Technology is quickly making the world a much smaller place. Today, we can connect with people all over the world at the touch of a button, and companies can reach customers wherever they are. Of course, just because technology breaks down the barriers between countries on one level, doesn’t mean there aren’t challenges to overcome, like the language barrier. Even as AI translation tools continue to grow in popularity, most companies will prefer to work directly with a professional translator when creating content from a new audience.
After all, most AI bots struggle to get a translation to a perfect level, whereas human professionals can consider all of the factors that might influence the sound of a piece of copy carefully. For people who speak multiple languages, a role as a translator could be an excellent way to use your skills to power your income. The question is, which route should you take? Is it better to pursue your own clients and manage your own career as a freelance translator, or should be looking for a position in-house?
How Does Freelance Translation Differ from In-House?
Both freelance and in-house positions in translation have a lot of factors in common. Either way, you’ll need to look into how you can extend your important education and gain accreditation in your chosen language so you can prove your skills to potential employers. A graduate degree in your chosen language can help you to attract clients as a freelancer or set you apart from your competition when you’re applying for in-house jobs, so it’s worth looking into a personal loan for your education either way.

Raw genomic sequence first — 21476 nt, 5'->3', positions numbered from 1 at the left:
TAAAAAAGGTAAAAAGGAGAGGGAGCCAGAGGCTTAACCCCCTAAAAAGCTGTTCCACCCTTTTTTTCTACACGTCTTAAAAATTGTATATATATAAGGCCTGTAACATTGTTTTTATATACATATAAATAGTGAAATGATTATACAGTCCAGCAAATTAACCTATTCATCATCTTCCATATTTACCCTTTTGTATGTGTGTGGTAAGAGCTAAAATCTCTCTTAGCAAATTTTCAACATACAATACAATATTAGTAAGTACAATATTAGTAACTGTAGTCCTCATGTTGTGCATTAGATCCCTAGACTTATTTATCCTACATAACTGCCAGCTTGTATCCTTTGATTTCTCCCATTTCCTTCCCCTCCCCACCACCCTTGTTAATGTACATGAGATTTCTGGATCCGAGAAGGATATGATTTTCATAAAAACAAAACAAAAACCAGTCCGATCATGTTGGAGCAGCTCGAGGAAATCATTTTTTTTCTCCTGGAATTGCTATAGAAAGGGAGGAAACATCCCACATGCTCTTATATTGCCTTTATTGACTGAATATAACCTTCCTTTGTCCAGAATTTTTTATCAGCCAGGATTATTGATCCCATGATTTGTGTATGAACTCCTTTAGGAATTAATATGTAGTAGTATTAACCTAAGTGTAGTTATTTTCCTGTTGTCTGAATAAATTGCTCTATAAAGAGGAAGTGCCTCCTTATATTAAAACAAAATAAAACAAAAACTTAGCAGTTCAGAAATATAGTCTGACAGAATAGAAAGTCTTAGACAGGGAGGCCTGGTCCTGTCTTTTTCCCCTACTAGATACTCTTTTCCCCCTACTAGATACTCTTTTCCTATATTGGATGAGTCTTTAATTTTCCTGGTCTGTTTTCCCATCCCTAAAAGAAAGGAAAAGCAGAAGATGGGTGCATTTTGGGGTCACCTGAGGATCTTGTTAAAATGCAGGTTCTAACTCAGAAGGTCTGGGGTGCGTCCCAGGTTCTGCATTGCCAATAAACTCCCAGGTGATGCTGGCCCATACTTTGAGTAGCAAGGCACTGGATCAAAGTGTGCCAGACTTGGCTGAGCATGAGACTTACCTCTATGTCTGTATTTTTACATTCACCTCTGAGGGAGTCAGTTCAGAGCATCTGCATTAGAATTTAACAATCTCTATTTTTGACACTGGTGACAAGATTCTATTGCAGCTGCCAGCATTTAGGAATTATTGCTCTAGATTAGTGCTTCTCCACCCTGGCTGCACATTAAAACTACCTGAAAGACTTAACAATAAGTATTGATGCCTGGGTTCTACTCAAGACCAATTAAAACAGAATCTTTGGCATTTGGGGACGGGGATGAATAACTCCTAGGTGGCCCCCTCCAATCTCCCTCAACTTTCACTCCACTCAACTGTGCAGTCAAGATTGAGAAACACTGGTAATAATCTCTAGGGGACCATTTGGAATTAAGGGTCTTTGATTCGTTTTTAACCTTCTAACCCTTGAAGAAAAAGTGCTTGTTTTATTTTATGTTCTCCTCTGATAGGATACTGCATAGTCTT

However, the overall experience of freelancing is very different from the job experience you’ll get working as an in-house employee. The benefits of freelancing are clear. You get to choose the clients you want to work with and pursue the projects that matter most to you. Some freelancers even pick which hours of the day they want to work, so they can build their career around other commitments.
Freelancing also has the benefit of allowing you to build your experience in various areas by working with different kinds of clients. Plus, if you develop the right reputation, you’ll be able to charge the fee you consider to be fair for your services, rather than just agreeing to a standard wage. Unfortunately, there are downsides to freelancing too. For instance, there’s never any guarantee that you’re going to have a consistent income. You may have to work for clients you’re not comfortable with just because you don’t have any other sources of cash at that time.
Can Freelance Translators Earn a Decent Income?
The biggest concern freelance translators have about working outside of an in-house position, is they won’t have nearly as much stability. However, you can still make a great income if you know how to position yourself properly in the industry. Taking your time to build a fantastic reputation will be an excellent way to boost your chances of success in the freelance world.
Create a website that is useful for students and academics where you can share examples of your work with potential clients and maintain an active presence on social media to connect with as many new customers as possible. When you do work with a client and produce great work, try to convince them to leave feedback for you that you can share online to improve your credibility. Although it might take a little more time and effort to get to a position where you can earn a decent income as a freelance translator, the potential is endless if you’re willing to commit to making it work.